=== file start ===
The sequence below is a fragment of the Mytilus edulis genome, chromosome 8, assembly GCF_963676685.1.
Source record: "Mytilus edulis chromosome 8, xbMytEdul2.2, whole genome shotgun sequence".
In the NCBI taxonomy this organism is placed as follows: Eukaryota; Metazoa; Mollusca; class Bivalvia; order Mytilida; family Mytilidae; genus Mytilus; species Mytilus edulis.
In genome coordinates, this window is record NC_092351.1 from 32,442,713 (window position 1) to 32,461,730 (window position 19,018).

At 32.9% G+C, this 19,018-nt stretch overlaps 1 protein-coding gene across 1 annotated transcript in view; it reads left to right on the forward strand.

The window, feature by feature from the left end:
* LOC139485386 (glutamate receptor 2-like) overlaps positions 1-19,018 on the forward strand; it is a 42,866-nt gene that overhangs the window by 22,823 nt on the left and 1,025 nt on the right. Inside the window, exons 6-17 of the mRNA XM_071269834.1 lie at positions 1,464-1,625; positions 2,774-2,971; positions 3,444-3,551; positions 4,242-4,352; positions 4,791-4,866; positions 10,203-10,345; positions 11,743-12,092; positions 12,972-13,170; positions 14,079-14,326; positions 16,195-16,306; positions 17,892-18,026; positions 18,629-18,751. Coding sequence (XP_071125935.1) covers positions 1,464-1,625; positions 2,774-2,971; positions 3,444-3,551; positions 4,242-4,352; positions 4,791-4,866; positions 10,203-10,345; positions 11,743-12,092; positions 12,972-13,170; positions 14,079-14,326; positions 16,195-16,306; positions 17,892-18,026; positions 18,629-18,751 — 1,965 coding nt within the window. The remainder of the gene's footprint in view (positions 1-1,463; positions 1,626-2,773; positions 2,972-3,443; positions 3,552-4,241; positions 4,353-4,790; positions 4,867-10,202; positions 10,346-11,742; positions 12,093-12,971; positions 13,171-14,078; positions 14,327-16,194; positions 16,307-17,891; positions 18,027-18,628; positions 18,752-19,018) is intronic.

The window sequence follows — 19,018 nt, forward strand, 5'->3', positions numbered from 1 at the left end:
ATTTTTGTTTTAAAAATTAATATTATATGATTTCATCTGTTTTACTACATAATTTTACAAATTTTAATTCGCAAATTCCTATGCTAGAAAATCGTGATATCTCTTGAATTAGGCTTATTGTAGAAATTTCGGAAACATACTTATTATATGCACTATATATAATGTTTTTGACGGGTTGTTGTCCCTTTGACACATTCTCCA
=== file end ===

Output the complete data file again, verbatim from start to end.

The sequence below is a fragment of the Mytilus edulis genome, chromosome 8, assembly GCF_963676685.1.
Source record: "Mytilus edulis chromosome 8, xbMytEdul2.2, whole genome shotgun sequence".
In the NCBI taxonomy this organism is placed as follows: Eukaryota; Metazoa; Mollusca; class Bivalvia; order Mytilida; family Mytilidae; genus Mytilus; species Mytilus edulis.
In genome coordinates, this window is record NC_092351.1 from 32,442,713 (window position 1) to 32,461,730 (window position 19,018).

At 32.9% G+C, this 19,018-nt stretch overlaps 1 protein-coding gene across 1 annotated transcript in view; it reads left to right on the forward strand.

The window, feature by feature from the left end:
* LOC139485386 (glutamate receptor 2-like) overlaps positions 1-19,018 on the forward strand; it is a 42,866-nt gene that overhangs the window by 22,823 nt on the left and 1,025 nt on the right. Inside the window, exons 6-17 of the mRNA XM_071269834.1 lie at positions 1,464-1,625; positions 2,774-2,971; positions 3,444-3,551; positions 4,242-4,352; positions 4,791-4,866; positions 10,203-10,345; positions 11,743-12,092; positions 12,972-13,170; positions 14,079-14,326; positions 16,195-16,306; positions 17,892-18,026; positions 18,629-18,751. Coding sequence (XP_071125935.1) covers positions 1,464-1,625; positions 2,774-2,971; positions 3,444-3,551; positions 4,242-4,352; positions 4,791-4,866; positions 10,203-10,345; positions 11,743-12,092; positions 12,972-13,170; positions 14,079-14,326; positions 16,195-16,306; positions 17,892-18,026; positions 18,629-18,751 — 1,965 coding nt within the window. The remainder of the gene's footprint in view (positions 1-1,463; positions 1,626-2,773; positions 2,972-3,443; positions 3,552-4,241; positions 4,353-4,790; positions 4,867-10,202; positions 10,346-11,742; positions 12,093-12,971; positions 13,171-14,078; positions 14,327-16,194; positions 16,307-17,891; positions 18,027-18,628; positions 18,752-19,018) is intronic.

The window sequence follows — 19,018 nt, forward strand, 5'->3', positions numbered from 1 at the left end:
ATTTTTGTTTTAAAAATTAATATTATATGATTTCATCTGTTTTACTACATAATTTTACAAATTTTAATTCGCAAATTCCTATGCTAGAAAATCGTGATATCTCTTGAATTAGGCTTATTGTAGAAATTTCGGAAACATACTTATTATATGCACTATATATAATGTTTTTGACGGGTTGTTGTCCCTTTGACACATTCTCCA